(65w) Poly(ethylene glycol)-Based Hydrogel Nanocomposites with Iron Oxide and Single-Walled Carbon Nanotubes for Hyperthermia Cancer Therapy
AIChE Annual Meeting
Monday, November 9, 2009 - 8:30am to 11:00am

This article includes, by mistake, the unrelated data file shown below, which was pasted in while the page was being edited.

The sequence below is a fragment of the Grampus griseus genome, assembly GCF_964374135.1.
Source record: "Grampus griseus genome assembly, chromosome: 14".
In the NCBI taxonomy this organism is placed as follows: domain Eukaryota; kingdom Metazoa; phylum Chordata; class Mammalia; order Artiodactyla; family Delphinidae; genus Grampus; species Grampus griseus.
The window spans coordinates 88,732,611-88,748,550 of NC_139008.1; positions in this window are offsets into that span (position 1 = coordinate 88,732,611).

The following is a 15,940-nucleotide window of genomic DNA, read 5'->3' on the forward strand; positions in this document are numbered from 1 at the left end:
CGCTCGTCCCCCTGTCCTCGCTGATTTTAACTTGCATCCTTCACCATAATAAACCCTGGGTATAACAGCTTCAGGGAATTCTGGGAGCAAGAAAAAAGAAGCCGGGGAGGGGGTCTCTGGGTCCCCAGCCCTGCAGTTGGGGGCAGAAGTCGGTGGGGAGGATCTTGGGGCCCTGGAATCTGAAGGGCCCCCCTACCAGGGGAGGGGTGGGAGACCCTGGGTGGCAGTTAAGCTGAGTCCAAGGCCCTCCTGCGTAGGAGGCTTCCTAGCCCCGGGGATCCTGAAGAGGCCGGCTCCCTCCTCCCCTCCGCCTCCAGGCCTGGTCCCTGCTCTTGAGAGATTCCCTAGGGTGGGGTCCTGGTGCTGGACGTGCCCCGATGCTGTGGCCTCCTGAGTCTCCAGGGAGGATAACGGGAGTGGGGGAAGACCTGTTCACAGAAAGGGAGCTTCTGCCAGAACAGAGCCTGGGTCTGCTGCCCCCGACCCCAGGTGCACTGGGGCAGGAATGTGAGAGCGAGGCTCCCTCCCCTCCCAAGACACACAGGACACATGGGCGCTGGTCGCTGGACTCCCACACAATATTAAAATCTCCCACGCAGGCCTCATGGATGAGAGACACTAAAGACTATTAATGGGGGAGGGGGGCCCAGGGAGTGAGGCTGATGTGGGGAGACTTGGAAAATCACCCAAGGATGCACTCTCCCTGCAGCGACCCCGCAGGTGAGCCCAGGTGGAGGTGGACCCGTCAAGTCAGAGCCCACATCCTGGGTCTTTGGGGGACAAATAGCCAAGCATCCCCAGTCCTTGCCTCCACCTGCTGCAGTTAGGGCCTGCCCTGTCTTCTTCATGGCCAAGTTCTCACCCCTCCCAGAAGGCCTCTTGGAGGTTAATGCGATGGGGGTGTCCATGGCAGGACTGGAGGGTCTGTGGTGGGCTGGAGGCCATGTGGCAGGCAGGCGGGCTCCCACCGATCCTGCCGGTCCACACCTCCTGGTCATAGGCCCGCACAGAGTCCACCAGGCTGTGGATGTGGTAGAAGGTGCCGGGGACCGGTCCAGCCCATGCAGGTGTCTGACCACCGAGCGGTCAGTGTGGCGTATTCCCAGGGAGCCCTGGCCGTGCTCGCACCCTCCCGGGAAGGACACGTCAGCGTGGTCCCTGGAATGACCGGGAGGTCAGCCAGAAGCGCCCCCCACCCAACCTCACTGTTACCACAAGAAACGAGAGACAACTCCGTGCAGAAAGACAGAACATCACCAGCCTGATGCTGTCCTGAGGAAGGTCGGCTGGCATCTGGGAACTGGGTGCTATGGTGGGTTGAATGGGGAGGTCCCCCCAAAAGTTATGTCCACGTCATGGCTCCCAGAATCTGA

Since nanocomposites have been shown to have remote heating capabilities and have demonstrated biocompatibility, a variety of applications in medicine are possible, particularly in hyperthermia cancer therapy. Hyperthermia is a type of treatment in which body tissue is exposed to moderate temperatures (up to 45ºC) for a period of time. In this research, hydrogel nanocomposites were demonstrated as potential candidates for remote heating using electromagnetic fields. Specifically, hydrogel nanocomposites based on poly(ethylene glycol) (PEG) and loaded with either iron oxide particles or single-walled carbon nanotubes, were fabricated via free-radical polymerization. Polymer-coated iron oxide nanoparticles were selected because of remote heating properties and biocompatibility within the body, while carbon nanotubes are of interest due to their ability to enhance the mechanical properties of composites. Heating studies were done to investigate the effects of composition of PEG and nanoparticles on heating properties. The nanocomposites were remotely heated via various electromagnetic fields to achieve surface temperatures in the hyperthermia range. Different particle loadings, combined with different electromagnetic field strengths, caused different heating results.